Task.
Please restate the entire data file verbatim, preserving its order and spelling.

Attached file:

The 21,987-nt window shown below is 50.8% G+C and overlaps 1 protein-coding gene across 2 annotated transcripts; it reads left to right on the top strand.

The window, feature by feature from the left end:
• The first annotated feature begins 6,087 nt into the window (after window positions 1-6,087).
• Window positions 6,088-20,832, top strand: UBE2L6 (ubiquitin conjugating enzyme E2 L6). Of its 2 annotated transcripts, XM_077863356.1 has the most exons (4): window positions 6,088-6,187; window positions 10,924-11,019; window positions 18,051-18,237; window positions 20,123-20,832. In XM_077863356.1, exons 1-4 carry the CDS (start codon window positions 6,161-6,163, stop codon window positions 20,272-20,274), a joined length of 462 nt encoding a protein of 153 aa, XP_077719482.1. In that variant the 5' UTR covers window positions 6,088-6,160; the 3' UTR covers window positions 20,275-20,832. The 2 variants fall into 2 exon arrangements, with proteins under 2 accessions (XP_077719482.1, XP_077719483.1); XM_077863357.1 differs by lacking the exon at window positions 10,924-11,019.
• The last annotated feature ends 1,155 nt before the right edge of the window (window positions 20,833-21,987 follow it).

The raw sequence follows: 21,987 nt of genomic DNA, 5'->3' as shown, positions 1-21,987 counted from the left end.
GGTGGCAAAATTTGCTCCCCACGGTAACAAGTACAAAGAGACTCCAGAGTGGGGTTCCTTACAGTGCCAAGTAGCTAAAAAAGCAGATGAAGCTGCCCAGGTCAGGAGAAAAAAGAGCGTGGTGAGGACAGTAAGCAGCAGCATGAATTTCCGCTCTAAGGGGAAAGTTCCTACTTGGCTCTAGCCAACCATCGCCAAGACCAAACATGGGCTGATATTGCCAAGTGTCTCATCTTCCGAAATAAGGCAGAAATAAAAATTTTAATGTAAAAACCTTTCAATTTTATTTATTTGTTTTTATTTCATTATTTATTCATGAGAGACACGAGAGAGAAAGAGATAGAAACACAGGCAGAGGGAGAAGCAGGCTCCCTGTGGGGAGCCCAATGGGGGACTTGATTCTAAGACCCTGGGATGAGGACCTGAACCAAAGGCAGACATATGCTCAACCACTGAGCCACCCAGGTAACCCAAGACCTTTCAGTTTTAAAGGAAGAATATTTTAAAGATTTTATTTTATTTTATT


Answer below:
The 21,987-nt window shown below is 50.8% G+C and overlaps 1 protein-coding gene across 2 annotated transcripts; it reads left to right on the top strand.

The window, feature by feature from the left end:
• The first annotated feature begins 6,087 nt into the window (after window positions 1-6,087).
• Window positions 6,088-20,832, top strand: UBE2L6 (ubiquitin conjugating enzyme E2 L6). Of its 2 annotated transcripts, XM_077863356.1 has the most exons (4): window positions 6,088-6,187; window positions 10,924-11,019; window positions 18,051-18,237; window positions 20,123-20,832. In XM_077863356.1, exons 1-4 carry the CDS (start codon window positions 6,161-6,163, stop codon window positions 20,272-20,274), a joined length of 462 nt encoding a protein of 153 aa, XP_077719482.1. In that variant the 5' UTR covers window positions 6,088-6,160; the 3' UTR covers window positions 20,275-20,832. The 2 variants fall into 2 exon arrangements, with proteins under 2 accessions (XP_077719482.1, XP_077719483.1); XM_077863357.1 differs by lacking the exon at window positions 10,924-11,019.
• The last annotated feature ends 1,155 nt before the right edge of the window (window positions 20,833-21,987 follow it).

The raw sequence follows: 21,987 nt of genomic DNA, 5'->3' as shown, positions 1-21,987 counted from the left end.
GGTGGCAAAATTTGCTCCCCACGGTAACAAGTACAAAGAGACTCCAGAGTGGGGTTCCTTACAGTGCCAAGTAGCTAAAAAAGCAGATGAAGCTGCCCAGGTCAGGAGAAAAAAGAGCGTGGTGAGGACAGTAAGCAGCAGCATGAATTTCCGCTCTAAGGGGAAAGTTCCTACTTGGCTCTAGCCAACCATCGCCAAGACCAAACATGGGCTGATATTGCCAAGTGTCTCATCTTCCGAAATAAGGCAGAAATAAAAATTTTAATGTAAAAACCTTTCAATTTTATTTATTTGTTTTTATTTCATTATTTATTCATGAGAGACACGAGAGAGAAAGAGATAGAAACACAGGCAGAGGGAGAAGCAGGCTCCCTGTGGGGAGCCCAATGGGGGACTTGATTCTAAGACCCTGGGATGAGGACCTGAACCAAAGGCAGACATATGCTCAACCACTGAGCCACCCAGGTAACCCAAGACCTTTCAGTTTTAAAGGAAGAATATTTTAAAGATTTTATTTTATTTTATT